Chronic wasting disease (CWD) is slowly spreading across Wyoming. The Wyoming Game and Fish Department’s (WGFD) Wildlife Health Laboratory recently completed testing samples collected last year – from hunter check stations, roadkill and animals already found dead or in poor condition. The results show that, like prior years, the number of positive tests remains steady, according to a news release.
“We can say that the prevalence of CWD is slowly increasing in many deer and elk herd units in the state,” said Jessica Jennings-Gaines, WGFD wildlife disease specialist. “The western half of Wyoming has several deer hunt areas where CWD has not been detected, however the disease continues to spread west and was detected in two new deer and five new elk hunt areas last year.”
WGFD tested 6,701 samples from big game animals in 2022. Out of those samples, 826 tested positive for the disease. Some samples were not testable. In 2021, WGFD tested 6,884 samples with 839 positive for CWD and, in 2020, out of the 6,496 samples tested, 829 were positive.
While this shows that the ratio of tested samples and positive results has remained steady for the past three years, Jennings-Gaines said that “comparing the number of positive tests each year can be misleading” based upon WGFD’s CWD surveillance program, which focuses on different elk and deer herds every year. Further, the number of positive “is proportional to the prevalence of CWD in the particular herd unit surveyed.”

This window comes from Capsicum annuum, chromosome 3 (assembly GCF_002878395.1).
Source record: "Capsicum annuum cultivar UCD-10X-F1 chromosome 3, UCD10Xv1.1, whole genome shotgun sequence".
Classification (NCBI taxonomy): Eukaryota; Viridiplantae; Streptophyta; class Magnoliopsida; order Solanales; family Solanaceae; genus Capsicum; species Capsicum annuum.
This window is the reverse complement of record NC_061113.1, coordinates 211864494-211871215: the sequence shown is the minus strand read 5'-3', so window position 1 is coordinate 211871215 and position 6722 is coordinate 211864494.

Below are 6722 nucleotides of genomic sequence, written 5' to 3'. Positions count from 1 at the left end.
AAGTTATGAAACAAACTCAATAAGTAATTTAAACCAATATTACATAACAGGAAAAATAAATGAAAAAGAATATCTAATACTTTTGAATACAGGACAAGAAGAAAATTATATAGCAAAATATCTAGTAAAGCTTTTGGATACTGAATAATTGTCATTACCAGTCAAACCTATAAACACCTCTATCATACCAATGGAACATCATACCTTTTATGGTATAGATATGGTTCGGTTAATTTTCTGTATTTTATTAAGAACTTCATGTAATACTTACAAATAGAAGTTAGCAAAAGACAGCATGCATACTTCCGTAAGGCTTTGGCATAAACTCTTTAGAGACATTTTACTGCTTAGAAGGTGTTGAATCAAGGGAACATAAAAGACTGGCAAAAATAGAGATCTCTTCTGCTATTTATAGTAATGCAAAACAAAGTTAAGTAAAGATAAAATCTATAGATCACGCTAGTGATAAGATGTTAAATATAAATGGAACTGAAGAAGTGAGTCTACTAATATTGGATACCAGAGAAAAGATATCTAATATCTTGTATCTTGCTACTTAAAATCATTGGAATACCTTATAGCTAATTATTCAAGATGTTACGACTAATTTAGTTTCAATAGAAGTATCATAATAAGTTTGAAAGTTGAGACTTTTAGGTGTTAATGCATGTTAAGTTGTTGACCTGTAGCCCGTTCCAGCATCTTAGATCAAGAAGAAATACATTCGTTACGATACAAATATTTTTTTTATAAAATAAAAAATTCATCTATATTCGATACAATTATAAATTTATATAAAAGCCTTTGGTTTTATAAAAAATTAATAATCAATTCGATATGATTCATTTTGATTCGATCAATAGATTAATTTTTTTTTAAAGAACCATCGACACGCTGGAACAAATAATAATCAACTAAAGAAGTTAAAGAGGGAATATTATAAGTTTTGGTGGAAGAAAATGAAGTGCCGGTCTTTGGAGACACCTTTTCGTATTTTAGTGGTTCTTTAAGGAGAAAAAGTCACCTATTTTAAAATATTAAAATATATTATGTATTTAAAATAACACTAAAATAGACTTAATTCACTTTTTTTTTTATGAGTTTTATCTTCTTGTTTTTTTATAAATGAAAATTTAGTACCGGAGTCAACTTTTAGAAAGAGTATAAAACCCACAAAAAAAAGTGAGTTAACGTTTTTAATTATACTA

Peak testing occurs between October and November. The majority of the samples collected in 2022 were at hunter check stations or regional offices.
“Chronic wasting disease is a major concern for Game and Fish and we thank hunters who contributed samples from their deer, elk and moose,” said Jennings-Gaines. “These samples are instrumental in helping us better understand the prevalence and distribution of this disease in our state.”